A Belgian soldier welcomes a German army battalion to a NATO exercise in Lithuania, February 2017.
Ints Kalnins / Reuters

Europe is feeling a bit abandoned these days. Used to regular reassurances from Washington on its commitment to transatlantic security, European leaders are now shifting their defense strategies in response to mixed signals from President Donald Trump on the United States’ role in NATO. Even Secretary of Defense James Mattis has come down hard on the alliance, demanding that Europe “show its support for our common defense” or else Washington would alter the nature of their partnership. Worried Europeans, however, may be slightly comforted by U.S. Secretary of State Rex Tillerson’s decision to attend a NATO foreign ministers’ meeting on March 31, after originally planning to miss the gathering.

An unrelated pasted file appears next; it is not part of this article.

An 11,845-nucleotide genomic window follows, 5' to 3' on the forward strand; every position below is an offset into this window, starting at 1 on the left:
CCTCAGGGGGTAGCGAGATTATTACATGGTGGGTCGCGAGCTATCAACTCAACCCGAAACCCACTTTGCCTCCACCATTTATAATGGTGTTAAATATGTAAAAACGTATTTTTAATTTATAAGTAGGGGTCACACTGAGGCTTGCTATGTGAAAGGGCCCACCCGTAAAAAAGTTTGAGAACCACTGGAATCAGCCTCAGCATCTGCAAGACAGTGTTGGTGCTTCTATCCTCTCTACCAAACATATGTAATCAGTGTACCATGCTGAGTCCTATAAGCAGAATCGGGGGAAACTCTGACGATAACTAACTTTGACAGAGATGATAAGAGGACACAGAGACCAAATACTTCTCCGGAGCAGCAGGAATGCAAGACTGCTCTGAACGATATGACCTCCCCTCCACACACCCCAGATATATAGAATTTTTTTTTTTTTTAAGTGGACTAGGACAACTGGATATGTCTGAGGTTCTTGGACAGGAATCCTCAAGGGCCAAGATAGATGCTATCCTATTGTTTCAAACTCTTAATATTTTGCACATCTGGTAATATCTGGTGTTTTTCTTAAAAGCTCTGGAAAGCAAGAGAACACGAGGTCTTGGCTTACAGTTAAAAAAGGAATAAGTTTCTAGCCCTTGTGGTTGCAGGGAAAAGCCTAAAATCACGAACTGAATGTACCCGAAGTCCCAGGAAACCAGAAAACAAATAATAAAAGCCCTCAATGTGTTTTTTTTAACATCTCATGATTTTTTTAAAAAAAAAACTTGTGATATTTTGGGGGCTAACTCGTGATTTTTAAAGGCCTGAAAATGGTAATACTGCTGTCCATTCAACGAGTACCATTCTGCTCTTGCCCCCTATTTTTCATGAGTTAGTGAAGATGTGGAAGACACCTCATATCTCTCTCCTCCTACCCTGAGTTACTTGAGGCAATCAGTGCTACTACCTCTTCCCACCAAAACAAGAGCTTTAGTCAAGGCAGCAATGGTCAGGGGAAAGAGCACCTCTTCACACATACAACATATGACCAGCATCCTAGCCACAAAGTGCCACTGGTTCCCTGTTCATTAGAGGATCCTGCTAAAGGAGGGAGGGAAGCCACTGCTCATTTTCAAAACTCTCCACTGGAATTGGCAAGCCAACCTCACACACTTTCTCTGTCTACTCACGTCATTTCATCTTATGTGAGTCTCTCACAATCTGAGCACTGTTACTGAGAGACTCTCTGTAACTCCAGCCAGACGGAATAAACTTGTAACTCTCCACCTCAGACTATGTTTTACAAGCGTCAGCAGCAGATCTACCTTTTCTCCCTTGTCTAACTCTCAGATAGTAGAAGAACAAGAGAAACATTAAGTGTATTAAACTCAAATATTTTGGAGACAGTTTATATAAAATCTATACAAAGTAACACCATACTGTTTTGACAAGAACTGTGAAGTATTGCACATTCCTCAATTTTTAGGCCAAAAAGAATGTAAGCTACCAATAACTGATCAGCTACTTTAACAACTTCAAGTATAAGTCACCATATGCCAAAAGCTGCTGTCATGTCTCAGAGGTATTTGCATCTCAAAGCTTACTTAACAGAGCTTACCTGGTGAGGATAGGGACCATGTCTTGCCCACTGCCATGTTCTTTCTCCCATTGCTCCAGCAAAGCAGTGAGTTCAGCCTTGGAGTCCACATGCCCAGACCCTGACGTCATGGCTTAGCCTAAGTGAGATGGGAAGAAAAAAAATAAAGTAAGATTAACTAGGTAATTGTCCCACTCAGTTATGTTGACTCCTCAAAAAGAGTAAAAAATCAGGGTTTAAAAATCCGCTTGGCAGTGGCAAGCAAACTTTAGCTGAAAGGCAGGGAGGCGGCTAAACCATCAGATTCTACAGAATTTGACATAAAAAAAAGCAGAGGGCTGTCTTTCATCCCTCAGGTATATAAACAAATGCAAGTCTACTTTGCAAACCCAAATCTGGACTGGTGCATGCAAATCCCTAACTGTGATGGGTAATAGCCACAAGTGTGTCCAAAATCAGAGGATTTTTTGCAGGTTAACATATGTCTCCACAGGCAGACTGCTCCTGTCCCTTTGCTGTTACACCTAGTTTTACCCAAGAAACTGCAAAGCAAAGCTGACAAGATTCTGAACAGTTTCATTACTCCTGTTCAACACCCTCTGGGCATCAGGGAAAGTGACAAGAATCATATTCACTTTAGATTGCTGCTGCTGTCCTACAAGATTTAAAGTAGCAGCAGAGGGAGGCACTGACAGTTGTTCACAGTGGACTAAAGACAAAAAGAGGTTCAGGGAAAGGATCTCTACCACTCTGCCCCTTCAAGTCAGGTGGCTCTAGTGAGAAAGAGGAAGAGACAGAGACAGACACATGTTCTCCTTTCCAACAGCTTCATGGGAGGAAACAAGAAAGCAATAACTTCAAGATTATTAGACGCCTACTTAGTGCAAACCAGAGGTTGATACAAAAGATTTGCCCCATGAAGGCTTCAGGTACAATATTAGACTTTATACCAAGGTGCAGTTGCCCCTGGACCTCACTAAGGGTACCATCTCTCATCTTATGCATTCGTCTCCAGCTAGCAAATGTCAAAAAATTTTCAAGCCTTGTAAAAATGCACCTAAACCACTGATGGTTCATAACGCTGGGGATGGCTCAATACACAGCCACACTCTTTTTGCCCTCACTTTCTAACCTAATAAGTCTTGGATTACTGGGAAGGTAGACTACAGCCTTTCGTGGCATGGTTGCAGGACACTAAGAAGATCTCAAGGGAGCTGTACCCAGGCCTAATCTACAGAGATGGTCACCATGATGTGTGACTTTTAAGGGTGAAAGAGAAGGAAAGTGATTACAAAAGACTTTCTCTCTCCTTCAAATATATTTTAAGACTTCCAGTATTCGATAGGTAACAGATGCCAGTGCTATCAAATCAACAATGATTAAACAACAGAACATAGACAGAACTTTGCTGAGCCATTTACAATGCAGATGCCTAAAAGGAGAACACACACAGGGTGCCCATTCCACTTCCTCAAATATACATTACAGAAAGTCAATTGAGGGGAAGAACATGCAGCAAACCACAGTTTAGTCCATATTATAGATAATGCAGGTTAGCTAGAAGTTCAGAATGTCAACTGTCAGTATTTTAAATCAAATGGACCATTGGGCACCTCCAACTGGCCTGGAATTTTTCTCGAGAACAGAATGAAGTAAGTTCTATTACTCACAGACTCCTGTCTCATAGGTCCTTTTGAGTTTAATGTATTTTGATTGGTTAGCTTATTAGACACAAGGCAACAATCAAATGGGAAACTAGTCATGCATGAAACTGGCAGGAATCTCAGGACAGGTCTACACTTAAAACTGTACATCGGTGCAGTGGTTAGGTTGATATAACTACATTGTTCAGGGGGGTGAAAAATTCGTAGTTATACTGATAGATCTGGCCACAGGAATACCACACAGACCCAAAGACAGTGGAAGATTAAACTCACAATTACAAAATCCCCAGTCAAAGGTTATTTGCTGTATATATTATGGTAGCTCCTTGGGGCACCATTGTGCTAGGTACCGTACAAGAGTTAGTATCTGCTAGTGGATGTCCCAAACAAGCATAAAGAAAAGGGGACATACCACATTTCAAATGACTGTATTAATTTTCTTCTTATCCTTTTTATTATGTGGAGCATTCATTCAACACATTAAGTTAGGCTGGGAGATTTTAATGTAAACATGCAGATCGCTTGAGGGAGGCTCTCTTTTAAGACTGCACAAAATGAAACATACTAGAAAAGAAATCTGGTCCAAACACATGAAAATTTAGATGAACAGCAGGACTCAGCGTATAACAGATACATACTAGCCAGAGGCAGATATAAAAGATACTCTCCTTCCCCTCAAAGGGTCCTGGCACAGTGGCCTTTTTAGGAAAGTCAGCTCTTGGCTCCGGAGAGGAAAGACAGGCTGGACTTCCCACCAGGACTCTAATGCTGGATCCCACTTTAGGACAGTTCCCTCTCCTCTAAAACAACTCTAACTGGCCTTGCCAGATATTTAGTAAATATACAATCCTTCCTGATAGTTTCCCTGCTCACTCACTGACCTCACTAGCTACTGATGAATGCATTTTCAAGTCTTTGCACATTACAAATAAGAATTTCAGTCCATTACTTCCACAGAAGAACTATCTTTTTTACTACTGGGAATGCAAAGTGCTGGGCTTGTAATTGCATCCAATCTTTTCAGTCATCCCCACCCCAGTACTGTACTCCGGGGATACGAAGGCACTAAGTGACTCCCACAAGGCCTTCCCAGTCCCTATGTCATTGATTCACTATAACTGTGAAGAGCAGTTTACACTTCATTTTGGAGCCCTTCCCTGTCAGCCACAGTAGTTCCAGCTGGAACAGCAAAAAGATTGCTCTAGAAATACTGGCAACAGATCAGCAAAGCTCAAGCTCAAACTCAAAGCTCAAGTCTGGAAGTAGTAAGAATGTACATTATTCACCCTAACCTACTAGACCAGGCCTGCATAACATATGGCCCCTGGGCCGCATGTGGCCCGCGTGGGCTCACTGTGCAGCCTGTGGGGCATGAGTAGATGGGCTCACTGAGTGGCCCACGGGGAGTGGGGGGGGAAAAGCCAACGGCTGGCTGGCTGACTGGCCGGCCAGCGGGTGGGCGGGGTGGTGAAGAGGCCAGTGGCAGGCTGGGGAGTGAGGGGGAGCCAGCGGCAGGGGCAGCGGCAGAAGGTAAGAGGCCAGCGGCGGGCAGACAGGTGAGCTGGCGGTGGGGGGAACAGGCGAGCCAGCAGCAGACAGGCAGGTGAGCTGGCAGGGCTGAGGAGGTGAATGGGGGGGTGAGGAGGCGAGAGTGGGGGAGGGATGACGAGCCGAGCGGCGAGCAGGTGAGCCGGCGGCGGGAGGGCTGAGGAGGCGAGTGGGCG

Fear that the United States might not live up to its promises, especially to the alliance’s eastern members, has led to a modest uptick in European conventional military outlays, which rose 0.5 percent in 2015 and 3.8 percent in 2016 year in real

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